UPDATE: Weiner Fight Started by Racist Remark

Voter to Weiner: "You're married to an Arab"

Anthony Weiner on Wednesday was caught on camera after engaging in an explosive debate with a Brooklyn voter, but the initial video edit release left out a key part of the exchange — and one that paints Weiner as the fight's more sympathetic figure.

New footage of the altercation, released by the Weiner campaign, includes a clip of the voter launching a racist attack at Weiner, who was at a campaign stop in a Brooklyn deli.

"You're married to an Arab," the voter says.

While the word "Arab" is not in itself derogatory, coming in context, it is clear that the voter makes mention of Weiner's marriage as an insult. Weiner is married to Huma Abedin, a longtime aide to former Secretary of State Hillary Rodham Clinton.

The uncut video, released by the Weiner campaign, including the anti-Arab remark:

<iframe src="//player.vimeo.com/video/73808311" width="500" height="281" frameborder="0" webkitallowfullscreen mozallowfullscreen allowfullscreen></iframe> <p><a href="http://vimeo.com/73808311">Untitled</a>; from <a href="http://vimeo.com/anthonyweiner">AnthonyWeiner</a> on <a href="https://vimeo.com">Vimeo</a>.</p>; <img src="http://assets.nationaljournal.com/spacer.jpg">;

The original video, beginning shortly after the remark:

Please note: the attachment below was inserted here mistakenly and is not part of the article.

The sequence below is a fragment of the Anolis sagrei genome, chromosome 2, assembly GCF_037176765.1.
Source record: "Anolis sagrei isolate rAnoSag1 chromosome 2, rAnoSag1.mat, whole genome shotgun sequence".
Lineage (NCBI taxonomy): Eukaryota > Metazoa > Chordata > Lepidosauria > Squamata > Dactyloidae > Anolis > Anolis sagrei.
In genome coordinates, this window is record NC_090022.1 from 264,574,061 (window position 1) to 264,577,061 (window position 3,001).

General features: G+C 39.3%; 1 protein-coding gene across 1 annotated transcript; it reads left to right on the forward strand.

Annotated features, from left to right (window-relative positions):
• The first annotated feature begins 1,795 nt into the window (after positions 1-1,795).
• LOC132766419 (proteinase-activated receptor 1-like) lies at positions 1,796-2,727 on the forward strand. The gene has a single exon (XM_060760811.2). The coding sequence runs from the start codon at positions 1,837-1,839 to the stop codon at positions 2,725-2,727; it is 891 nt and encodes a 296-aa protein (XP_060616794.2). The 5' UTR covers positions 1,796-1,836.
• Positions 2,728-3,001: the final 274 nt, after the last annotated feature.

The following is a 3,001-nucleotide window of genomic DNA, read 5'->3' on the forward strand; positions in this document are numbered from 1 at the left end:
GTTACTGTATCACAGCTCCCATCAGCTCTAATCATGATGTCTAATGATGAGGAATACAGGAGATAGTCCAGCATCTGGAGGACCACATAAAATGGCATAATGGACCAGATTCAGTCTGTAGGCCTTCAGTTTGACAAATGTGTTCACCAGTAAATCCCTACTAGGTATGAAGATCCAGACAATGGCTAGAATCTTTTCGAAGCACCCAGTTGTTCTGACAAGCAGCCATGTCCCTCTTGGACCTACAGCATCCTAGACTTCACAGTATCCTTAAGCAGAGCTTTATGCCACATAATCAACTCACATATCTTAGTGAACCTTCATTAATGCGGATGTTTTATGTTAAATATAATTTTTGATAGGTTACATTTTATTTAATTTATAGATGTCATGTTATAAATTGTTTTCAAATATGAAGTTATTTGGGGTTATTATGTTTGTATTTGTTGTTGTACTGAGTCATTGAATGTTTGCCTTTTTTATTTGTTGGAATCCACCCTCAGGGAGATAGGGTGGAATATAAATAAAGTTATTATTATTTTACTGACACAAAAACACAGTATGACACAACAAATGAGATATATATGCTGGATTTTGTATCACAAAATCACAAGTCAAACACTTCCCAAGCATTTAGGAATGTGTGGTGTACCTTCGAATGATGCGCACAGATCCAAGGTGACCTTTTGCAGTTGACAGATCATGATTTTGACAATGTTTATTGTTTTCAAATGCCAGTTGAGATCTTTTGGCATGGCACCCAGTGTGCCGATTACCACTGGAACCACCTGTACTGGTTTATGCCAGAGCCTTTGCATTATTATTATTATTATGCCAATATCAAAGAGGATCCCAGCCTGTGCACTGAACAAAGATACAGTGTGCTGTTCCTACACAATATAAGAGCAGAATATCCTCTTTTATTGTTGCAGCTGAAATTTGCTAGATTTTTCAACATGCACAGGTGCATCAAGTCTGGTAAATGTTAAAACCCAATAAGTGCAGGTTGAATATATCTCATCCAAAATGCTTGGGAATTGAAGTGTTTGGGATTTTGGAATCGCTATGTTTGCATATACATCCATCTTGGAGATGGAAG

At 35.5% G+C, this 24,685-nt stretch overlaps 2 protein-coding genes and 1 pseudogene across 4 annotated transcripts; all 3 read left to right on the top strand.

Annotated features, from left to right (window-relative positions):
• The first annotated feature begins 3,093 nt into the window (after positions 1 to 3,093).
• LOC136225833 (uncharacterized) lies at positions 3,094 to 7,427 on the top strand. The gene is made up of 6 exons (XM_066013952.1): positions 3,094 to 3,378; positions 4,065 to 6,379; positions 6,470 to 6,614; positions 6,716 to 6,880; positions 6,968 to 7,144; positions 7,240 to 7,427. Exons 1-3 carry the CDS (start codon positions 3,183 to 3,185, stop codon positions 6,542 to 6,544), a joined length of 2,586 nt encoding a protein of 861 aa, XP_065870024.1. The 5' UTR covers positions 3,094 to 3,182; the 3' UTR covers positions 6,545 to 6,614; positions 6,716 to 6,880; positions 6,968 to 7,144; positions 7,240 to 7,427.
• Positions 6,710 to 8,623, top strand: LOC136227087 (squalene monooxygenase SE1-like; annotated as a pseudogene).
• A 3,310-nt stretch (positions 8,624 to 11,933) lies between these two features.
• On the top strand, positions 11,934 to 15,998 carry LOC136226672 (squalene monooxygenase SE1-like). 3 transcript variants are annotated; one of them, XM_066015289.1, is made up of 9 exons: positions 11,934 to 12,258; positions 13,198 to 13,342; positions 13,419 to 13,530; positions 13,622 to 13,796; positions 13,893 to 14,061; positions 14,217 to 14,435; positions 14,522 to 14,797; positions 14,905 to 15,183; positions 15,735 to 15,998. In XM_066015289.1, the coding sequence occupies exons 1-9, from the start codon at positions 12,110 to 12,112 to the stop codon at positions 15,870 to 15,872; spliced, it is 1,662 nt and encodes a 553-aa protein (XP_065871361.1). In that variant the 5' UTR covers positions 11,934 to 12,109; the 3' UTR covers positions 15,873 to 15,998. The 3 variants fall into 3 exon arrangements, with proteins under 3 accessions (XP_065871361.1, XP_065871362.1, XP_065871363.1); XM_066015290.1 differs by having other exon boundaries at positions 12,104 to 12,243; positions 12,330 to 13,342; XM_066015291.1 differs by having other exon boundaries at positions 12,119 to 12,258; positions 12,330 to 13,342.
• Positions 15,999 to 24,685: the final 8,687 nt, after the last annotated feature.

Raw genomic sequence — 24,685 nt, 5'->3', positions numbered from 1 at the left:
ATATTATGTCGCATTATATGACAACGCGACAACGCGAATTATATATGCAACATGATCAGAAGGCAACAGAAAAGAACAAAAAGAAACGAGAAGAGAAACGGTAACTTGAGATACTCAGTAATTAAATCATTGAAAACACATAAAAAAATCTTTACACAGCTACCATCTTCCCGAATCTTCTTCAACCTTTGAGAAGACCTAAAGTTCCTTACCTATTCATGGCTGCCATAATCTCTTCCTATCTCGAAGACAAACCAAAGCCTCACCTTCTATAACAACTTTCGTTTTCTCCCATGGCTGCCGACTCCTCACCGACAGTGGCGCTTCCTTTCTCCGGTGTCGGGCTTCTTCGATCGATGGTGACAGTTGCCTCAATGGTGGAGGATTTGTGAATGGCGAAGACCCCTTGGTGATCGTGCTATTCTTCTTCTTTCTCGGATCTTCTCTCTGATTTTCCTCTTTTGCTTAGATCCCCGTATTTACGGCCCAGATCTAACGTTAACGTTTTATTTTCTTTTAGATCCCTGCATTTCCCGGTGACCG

New York City mayoral candidate Weiner called a voter a "jackass" at a Brooklyn deli Wednesday, and the conversation got weirder from there.

The confrontation began while Weiner was leaving a campaign stop. A voter shouted something inaudible at the scandal-prone former congressman, who shot back, "It takes one to know one, jackass."

Weiner then reentered the deli to confront the voter, a middle-aged man, who ripped into Weiner over his marital indiscretions and unconventional use of Twitter.

Weiner, chewing throughout the exchange, replied that the voter had no right to judge him, telling him repeatedly that "you are not my God."

The voter countered, "You're fine. You talk to God and work out your problems, but stay out of the public eye."

Tempers and voices rose on both sides, and the discussion continued for several minutes as the two, frequently interrupting each other, sparred over questions of judgment and community service.

Weiner then exited the deli, telling reporters: "I don't back down."